The European Commission, the bloc’s antitrust watchdog, in January ordered Belgium to recoup about €700 million ($765 million) from some 35 companies after concluding that a Belgian tax-discount plan for multinationals was distorting competition within the EU’s single market.
Distorting, sure. Because competition existed in a manner that didn’t suit the Know Betters who are the Commission. The “scheme” in question, alleged to be an excess profits scheme, was marketed by Belgium as Only in Belgium. This was another terrible affront to the Commission, which doesn’t like market differentiation that it hasn’t approved. Worse, it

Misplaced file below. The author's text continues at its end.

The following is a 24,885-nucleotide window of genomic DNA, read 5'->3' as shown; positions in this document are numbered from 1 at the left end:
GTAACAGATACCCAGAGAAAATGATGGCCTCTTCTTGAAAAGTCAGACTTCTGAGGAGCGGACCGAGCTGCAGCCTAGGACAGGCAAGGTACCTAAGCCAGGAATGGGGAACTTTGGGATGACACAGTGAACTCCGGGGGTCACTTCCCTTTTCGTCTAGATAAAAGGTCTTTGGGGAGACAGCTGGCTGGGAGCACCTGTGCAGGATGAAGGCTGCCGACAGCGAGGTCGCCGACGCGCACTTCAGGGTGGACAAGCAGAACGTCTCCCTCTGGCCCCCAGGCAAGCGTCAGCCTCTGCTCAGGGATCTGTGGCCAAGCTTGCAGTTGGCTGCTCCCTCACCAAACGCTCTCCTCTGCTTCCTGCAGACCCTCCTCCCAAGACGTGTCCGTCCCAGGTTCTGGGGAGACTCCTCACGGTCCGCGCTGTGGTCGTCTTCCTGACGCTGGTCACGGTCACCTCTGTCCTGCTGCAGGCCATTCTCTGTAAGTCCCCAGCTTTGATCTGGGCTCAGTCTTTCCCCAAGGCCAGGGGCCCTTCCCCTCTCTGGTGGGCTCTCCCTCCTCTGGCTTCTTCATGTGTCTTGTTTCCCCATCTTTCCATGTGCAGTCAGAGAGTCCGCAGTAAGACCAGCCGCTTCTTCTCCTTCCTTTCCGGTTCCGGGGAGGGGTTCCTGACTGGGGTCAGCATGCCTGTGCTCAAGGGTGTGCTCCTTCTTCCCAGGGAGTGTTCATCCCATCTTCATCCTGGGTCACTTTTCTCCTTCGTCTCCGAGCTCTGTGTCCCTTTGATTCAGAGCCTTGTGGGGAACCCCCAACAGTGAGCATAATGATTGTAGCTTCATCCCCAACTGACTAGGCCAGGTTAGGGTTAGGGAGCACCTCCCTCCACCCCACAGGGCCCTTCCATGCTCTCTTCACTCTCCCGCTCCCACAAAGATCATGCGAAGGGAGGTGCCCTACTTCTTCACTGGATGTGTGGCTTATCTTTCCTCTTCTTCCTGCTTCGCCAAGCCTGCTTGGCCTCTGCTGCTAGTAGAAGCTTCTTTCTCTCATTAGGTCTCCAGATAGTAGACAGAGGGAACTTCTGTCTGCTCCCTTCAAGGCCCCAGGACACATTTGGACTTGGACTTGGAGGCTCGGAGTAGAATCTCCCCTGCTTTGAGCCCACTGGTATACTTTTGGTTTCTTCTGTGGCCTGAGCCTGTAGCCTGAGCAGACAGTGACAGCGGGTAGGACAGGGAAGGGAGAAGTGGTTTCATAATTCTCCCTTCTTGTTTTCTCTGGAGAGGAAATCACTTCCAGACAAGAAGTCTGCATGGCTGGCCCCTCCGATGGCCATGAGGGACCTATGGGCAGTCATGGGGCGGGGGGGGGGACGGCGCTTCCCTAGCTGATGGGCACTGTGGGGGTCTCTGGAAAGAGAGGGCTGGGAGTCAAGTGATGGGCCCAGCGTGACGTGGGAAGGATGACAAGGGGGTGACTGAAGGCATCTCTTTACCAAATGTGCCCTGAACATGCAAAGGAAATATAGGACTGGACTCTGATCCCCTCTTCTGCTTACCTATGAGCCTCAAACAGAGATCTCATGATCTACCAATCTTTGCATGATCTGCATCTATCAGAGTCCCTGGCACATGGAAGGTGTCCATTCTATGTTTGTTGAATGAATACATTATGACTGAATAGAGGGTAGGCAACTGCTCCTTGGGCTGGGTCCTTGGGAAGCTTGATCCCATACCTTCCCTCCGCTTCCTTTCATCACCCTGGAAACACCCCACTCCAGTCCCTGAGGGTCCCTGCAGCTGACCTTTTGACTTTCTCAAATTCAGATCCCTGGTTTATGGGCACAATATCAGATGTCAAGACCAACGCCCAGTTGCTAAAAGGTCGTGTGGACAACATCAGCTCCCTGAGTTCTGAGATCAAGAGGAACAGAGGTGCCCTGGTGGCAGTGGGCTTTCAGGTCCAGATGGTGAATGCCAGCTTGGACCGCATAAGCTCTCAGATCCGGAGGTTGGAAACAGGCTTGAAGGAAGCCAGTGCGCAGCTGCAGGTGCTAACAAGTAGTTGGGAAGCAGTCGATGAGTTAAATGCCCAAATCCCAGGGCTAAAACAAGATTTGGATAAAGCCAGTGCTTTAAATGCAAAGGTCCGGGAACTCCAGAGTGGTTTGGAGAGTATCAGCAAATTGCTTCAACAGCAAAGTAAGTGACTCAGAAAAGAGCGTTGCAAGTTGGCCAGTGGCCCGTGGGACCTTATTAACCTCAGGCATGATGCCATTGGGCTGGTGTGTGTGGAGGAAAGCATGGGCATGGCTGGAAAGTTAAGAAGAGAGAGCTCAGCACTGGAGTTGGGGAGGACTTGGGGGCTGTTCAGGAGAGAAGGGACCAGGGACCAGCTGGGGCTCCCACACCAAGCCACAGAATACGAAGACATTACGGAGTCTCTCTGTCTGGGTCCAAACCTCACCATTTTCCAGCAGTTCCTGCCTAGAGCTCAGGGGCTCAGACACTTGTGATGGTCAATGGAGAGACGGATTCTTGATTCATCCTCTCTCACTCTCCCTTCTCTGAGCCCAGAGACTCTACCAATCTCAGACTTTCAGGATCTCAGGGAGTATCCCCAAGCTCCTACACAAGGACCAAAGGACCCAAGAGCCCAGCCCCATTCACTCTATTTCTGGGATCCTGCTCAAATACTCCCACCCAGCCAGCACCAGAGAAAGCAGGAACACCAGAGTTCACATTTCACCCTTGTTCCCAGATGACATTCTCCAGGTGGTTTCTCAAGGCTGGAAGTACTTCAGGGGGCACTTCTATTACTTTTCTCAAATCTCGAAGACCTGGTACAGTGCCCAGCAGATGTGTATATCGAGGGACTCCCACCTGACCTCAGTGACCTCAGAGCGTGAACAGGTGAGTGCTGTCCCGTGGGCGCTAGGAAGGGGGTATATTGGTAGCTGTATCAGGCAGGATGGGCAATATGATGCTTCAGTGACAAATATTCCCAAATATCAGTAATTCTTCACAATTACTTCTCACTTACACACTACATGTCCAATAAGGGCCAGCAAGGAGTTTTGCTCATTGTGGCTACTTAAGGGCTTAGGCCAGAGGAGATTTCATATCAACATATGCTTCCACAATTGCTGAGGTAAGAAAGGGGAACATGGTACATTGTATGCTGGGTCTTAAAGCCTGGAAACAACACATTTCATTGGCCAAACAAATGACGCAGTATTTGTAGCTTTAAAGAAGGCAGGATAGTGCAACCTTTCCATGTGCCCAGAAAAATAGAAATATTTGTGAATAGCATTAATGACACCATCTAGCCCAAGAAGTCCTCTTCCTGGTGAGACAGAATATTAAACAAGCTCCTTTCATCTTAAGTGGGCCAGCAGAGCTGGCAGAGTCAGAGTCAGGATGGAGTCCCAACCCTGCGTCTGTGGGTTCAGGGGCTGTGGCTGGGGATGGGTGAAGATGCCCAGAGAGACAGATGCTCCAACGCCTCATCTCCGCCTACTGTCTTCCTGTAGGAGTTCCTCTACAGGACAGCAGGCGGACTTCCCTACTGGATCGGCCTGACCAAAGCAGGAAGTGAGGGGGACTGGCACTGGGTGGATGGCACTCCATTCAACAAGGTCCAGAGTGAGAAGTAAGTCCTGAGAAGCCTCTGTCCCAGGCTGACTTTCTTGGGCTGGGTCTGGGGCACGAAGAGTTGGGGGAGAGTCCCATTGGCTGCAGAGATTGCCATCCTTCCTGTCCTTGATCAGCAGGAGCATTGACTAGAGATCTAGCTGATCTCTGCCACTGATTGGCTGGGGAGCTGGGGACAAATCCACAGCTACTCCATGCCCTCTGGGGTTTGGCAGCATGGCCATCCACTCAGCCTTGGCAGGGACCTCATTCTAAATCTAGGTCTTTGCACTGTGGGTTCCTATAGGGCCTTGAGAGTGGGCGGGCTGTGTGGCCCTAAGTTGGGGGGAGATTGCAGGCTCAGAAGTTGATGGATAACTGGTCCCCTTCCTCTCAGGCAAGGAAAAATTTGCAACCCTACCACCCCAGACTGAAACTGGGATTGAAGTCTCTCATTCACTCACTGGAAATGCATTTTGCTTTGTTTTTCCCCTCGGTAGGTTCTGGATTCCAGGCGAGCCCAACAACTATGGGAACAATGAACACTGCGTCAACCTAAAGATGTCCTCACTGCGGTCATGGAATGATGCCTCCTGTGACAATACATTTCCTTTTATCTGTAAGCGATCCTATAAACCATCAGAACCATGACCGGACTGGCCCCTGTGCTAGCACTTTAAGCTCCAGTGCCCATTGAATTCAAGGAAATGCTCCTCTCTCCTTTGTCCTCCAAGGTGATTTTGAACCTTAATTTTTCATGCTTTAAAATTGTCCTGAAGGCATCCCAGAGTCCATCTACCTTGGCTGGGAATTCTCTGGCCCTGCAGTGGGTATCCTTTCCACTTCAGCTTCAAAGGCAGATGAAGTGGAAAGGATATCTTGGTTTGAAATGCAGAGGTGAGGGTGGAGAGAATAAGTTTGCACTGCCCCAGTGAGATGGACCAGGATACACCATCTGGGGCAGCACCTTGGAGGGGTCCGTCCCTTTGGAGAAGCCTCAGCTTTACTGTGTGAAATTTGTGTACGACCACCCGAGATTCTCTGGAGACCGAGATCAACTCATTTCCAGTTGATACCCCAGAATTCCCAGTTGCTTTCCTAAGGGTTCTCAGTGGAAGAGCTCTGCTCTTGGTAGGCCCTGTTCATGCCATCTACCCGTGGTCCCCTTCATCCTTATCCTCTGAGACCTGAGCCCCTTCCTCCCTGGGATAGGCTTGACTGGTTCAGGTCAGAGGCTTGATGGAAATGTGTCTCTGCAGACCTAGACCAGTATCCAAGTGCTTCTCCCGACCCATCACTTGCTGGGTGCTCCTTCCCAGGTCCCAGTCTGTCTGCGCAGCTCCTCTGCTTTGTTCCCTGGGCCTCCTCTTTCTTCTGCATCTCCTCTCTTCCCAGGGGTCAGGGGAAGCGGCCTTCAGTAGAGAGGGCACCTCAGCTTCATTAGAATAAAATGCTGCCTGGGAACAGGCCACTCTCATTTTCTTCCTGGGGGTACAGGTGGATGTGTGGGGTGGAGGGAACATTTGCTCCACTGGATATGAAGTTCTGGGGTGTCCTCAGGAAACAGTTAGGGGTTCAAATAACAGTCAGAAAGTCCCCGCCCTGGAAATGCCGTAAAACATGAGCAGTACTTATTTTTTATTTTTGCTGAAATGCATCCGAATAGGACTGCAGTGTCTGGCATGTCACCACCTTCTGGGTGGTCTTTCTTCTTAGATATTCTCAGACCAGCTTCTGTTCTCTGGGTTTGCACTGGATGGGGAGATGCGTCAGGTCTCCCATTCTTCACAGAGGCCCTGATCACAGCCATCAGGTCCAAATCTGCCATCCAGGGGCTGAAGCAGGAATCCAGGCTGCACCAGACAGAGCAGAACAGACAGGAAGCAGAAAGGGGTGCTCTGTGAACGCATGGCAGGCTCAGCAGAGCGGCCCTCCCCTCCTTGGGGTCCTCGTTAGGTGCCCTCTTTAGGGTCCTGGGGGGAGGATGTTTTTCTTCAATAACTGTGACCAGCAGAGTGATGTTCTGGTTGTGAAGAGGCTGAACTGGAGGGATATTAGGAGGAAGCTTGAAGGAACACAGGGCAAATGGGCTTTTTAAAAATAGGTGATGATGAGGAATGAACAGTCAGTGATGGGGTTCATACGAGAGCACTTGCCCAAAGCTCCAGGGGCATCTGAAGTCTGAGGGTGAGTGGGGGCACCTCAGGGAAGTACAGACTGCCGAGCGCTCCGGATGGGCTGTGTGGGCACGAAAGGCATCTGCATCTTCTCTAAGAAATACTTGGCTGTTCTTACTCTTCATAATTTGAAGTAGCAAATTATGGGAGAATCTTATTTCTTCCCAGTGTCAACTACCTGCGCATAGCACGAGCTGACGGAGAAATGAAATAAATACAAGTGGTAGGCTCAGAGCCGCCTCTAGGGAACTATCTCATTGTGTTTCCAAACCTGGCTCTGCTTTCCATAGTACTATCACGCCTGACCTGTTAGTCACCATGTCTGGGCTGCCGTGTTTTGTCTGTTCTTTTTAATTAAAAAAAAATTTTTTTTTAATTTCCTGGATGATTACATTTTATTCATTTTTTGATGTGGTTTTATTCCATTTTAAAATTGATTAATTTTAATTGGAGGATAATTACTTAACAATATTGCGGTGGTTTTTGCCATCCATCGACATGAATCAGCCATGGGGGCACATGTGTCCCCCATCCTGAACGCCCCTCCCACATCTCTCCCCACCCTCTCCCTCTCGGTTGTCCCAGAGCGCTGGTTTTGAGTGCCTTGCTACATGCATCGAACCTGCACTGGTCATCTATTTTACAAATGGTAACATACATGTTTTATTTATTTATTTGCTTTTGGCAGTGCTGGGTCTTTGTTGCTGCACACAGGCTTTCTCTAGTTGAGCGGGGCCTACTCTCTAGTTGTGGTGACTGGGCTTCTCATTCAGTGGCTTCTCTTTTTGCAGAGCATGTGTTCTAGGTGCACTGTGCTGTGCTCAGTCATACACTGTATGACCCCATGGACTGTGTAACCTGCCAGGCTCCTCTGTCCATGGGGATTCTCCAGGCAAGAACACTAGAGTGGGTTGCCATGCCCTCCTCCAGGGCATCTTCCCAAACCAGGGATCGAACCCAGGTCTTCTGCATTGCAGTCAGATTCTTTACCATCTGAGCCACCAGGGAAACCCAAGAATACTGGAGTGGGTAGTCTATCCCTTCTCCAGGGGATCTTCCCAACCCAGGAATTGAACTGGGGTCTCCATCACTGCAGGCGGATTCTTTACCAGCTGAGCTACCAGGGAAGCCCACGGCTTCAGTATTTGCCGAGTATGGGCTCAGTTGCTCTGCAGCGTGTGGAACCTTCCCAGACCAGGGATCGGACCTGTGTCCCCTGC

allowed certain corporations to reduce their tax base by between 50% and 90%, the EU said.
Because leaving money in the hands of those who earned it means Know Betters can’t control the money’s disposition according to their own august whims.
Competition is bad. It puts customers—individuals—rather than Know Betters in charge of their affairs.